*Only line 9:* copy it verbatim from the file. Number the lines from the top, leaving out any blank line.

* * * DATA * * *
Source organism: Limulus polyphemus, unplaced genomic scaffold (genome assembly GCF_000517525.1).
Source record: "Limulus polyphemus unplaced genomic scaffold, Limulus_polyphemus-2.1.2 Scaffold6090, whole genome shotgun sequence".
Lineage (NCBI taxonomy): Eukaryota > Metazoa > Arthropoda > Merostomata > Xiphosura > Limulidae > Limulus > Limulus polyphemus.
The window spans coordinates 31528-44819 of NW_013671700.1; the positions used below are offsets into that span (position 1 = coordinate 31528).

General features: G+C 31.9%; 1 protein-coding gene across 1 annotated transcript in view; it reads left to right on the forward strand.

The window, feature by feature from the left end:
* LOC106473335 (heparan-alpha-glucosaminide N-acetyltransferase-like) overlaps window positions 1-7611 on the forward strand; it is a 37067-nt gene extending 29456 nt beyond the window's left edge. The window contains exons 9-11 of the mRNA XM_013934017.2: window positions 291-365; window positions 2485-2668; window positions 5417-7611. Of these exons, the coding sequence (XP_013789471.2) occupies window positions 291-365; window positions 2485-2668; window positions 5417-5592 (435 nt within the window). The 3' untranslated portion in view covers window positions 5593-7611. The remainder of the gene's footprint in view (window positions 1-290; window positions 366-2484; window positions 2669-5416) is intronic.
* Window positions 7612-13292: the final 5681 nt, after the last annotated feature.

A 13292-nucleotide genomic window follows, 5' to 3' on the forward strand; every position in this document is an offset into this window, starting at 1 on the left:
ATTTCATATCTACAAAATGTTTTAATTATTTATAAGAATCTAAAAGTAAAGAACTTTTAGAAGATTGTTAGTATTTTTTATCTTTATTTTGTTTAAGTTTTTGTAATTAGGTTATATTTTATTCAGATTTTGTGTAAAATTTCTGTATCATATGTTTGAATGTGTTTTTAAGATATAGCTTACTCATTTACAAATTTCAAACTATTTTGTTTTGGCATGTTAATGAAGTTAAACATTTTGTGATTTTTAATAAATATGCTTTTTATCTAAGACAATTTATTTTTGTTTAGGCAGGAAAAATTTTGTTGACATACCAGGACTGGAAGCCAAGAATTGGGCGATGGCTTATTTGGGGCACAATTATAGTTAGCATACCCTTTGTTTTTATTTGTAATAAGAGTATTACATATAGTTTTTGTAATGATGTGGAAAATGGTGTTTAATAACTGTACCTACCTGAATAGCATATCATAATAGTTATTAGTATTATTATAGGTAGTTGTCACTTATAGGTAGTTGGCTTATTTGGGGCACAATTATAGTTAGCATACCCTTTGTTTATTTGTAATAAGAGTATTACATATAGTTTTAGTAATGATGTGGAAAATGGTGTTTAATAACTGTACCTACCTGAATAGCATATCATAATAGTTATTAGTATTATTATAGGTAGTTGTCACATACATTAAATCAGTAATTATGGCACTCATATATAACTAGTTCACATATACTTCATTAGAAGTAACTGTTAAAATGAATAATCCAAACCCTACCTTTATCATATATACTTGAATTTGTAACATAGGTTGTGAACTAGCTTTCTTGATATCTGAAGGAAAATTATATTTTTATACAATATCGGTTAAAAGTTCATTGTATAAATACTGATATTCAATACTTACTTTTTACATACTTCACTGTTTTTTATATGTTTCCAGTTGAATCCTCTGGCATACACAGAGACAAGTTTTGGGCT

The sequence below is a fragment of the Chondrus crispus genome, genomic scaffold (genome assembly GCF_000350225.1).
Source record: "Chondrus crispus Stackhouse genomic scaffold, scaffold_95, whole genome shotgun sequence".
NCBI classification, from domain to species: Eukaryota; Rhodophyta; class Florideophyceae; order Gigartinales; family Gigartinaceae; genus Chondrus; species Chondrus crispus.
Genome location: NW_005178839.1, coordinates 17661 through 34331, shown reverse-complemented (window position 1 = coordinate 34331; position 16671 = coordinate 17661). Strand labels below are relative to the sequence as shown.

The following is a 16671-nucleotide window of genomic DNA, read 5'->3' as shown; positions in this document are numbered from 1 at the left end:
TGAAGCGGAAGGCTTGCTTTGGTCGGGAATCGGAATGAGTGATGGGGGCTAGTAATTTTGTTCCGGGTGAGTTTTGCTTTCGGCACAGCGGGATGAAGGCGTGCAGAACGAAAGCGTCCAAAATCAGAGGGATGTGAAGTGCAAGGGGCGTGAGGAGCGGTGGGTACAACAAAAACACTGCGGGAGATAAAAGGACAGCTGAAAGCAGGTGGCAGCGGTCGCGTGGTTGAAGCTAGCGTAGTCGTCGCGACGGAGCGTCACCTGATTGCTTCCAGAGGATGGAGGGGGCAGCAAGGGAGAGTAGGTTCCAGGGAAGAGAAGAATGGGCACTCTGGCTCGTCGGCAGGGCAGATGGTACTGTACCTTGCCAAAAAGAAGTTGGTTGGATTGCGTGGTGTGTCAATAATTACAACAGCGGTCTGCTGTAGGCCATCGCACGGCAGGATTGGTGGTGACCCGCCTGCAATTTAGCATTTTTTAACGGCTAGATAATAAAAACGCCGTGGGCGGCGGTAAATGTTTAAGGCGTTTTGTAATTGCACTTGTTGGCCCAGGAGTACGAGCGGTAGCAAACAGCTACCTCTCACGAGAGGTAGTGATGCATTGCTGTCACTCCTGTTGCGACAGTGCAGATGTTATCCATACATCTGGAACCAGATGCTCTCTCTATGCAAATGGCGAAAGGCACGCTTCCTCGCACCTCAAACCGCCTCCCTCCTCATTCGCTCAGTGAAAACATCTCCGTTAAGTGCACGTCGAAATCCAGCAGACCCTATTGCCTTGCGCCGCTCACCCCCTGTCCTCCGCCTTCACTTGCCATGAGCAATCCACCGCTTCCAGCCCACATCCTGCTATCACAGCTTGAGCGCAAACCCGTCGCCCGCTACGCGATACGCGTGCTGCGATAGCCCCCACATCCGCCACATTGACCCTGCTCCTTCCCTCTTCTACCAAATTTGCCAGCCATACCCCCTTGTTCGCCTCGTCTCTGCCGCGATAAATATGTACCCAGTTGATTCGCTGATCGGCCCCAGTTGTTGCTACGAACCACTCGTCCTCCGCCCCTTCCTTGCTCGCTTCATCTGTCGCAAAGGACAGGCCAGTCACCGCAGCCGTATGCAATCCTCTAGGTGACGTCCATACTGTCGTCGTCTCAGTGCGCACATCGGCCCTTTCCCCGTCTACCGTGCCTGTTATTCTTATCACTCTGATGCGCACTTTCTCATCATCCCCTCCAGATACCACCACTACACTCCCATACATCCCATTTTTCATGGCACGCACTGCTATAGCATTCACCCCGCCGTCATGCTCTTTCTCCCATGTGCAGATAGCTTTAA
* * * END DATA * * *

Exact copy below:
A 13292-nucleotide genomic window follows, 5' to 3' on the forward strand; every position in this document is an offset into this window, starting at 1 on the left: